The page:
It was that perspective—getting close using wide angle lens is a completely different type of shot. When you’re far away with a long lens, you get a really shallow depth of field so you get amazing behavioural shots and portraits but they’re all of the same out-of-focus background. Getting close, you can see the environment and it’s more about how we experience the world through our own eyes. I look at those photos and I almost feel like I can reach out and touch the animal and I love that.

What is the funniest thing you have seen some of your subjects do to the BeetleCam?

I always take the viewpoint of letting the animals come to it and do what they want to it. I’m not chasing them or pursuing them, I see what they do to it. Lion cubs, for instance, love playing with it and its quite fun because it’s like playing with your house cats. Often it is not funny at the time because I am worried I am never going to get my camera back. Once, lion cubs stole the BeetleCam and ran off with it, and I had to follow them into the forest to get it back.

How did you get it back?

Fortunately, they didn’t have very good stamina so they carried it and ran away with it, but they were only able to go so far before they dropped it. So as long as you’re able to follow them in the vehicle, you can reach out and pick it up when they drop it. I’ve learnt with lions you have to pick the right circumstance to use it because if you use it anywhere, you’re liable to lose your camera.

BeetleCam is a remote-controlled buggy designed to take up-close shots of wildlife. Photo courtesy: Will Burrard-Lucas

What about elephants?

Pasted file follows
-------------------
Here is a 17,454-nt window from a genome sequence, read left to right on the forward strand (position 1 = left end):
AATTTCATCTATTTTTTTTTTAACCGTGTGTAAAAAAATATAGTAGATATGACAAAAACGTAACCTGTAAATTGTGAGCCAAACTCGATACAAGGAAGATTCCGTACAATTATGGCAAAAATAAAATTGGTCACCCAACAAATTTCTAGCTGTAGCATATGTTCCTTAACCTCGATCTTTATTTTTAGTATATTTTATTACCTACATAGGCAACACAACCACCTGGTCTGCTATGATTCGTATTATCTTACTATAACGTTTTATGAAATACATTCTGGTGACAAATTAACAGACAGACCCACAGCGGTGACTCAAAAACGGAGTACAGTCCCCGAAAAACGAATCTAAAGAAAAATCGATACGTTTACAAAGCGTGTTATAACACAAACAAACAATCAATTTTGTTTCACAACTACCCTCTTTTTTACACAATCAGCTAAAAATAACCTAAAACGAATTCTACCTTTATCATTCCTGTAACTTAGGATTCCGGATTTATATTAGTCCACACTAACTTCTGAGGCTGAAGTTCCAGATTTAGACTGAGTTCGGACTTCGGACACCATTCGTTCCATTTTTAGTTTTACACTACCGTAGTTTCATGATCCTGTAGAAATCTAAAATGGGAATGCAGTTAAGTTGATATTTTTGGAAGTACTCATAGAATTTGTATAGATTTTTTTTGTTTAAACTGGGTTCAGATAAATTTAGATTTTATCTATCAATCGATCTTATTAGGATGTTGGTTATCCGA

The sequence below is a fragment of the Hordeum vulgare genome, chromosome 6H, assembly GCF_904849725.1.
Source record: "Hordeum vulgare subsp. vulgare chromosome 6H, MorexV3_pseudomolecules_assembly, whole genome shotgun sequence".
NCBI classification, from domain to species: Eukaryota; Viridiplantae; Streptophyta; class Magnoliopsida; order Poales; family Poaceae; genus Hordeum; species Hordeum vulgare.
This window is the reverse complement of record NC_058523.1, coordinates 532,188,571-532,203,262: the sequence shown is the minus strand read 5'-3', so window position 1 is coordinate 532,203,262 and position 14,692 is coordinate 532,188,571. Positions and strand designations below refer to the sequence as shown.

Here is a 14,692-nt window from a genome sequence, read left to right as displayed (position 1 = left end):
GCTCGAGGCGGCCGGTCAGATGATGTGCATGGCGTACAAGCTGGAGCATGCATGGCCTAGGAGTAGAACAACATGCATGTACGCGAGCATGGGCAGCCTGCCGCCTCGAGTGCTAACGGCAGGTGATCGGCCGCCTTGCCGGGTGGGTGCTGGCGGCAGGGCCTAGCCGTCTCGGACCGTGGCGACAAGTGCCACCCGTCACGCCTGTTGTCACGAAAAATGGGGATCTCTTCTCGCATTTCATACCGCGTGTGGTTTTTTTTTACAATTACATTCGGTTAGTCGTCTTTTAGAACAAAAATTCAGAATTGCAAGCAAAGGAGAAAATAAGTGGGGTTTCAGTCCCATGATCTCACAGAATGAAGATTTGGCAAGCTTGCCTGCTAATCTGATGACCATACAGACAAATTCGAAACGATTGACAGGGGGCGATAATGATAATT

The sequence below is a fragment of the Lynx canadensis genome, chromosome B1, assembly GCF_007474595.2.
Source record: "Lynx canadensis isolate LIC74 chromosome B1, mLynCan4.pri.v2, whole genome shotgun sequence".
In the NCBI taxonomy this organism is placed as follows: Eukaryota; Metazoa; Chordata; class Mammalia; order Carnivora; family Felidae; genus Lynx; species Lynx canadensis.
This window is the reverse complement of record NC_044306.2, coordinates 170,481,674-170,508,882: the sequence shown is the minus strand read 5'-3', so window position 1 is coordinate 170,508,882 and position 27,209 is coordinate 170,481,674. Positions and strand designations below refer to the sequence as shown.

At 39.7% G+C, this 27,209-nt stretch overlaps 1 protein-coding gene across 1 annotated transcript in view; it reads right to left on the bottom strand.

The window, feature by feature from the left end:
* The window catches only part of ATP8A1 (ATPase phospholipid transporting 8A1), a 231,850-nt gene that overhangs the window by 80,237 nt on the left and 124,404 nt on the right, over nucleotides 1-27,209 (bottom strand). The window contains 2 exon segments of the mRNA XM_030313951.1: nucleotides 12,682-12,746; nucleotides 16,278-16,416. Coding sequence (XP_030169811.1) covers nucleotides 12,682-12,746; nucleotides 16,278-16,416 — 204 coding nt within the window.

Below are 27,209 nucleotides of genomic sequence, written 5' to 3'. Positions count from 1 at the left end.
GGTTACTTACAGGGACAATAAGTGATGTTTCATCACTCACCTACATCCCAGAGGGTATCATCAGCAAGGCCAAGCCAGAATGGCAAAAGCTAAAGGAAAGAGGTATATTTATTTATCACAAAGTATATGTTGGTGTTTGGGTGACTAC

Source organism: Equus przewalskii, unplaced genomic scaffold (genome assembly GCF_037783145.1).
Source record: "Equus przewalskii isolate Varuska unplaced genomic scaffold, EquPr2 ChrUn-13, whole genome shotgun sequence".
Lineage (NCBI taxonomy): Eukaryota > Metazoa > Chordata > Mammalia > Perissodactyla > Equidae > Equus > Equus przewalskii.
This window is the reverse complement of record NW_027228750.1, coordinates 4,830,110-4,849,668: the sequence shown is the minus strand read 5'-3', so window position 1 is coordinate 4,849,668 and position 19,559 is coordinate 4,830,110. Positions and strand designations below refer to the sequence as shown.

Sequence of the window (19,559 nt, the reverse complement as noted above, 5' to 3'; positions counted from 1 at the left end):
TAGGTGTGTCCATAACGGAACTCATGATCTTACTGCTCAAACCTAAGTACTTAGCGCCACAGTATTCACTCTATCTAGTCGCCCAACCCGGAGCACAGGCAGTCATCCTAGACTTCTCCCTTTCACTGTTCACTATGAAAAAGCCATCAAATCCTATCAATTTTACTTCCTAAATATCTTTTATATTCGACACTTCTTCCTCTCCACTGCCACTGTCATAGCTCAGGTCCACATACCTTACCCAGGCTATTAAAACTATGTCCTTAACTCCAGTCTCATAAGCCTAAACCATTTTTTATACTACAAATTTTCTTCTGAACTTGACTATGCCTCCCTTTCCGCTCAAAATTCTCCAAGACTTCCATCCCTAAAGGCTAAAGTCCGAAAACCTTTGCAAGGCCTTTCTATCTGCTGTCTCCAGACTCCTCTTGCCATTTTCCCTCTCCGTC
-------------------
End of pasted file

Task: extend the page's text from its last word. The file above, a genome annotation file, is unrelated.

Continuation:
African elephants are always very cautious and they are very aware of what’s around their feet and if I don’t move it, they’re not scared of it and they just come past it, but if I try and drive it towards them, they will just walk away. And I thought Asian elephants will be the same. I went to Sri Lanka to photograph Asian elephants and I thought they weren’t going to be a threat to the BeetleCam. So I took it out there without a shell, and they were completely different to African elephants. They crowded around it and stomped on it. They completely destroyed my camera! So I learnt the hard way to have some respect for the Asian elephants.

What other animals have you worked with?

I’ve spent some time with black rhinos in Africa and they’re really grumpy. The moment they know you’re there, they will either run away or they will charge you. If you are following one, you have to be on foot really because they live in the bush and you can’t drive there. And you’ve always got to know which tree you’re going to climb if the rhino discovers you’re there and charges. There are a few projects where I’ve had to run and climb trees really quickly before the rhino caught me. I’m usually with rangers who are always there to help. So to get photos of them, I resorted to camera traps because it was the only way to get close to them.

Are there enough avenues today to make a career out of wildlife and nature photography?

You see so many amateurs and enthusiasts. These are people who are investing money in equipment, in learning through workshops and online courses—that’s a target market in itself. It is harder to sell photos, but there is also a massive opportunity there. I think now is as good a time as any in history to make a living from nature photography because there are so many ways to make money, and the internet makes it easier than ever to reach people. There’s very little standing in your way. It’s just your images, going out there, working hard at it and persevering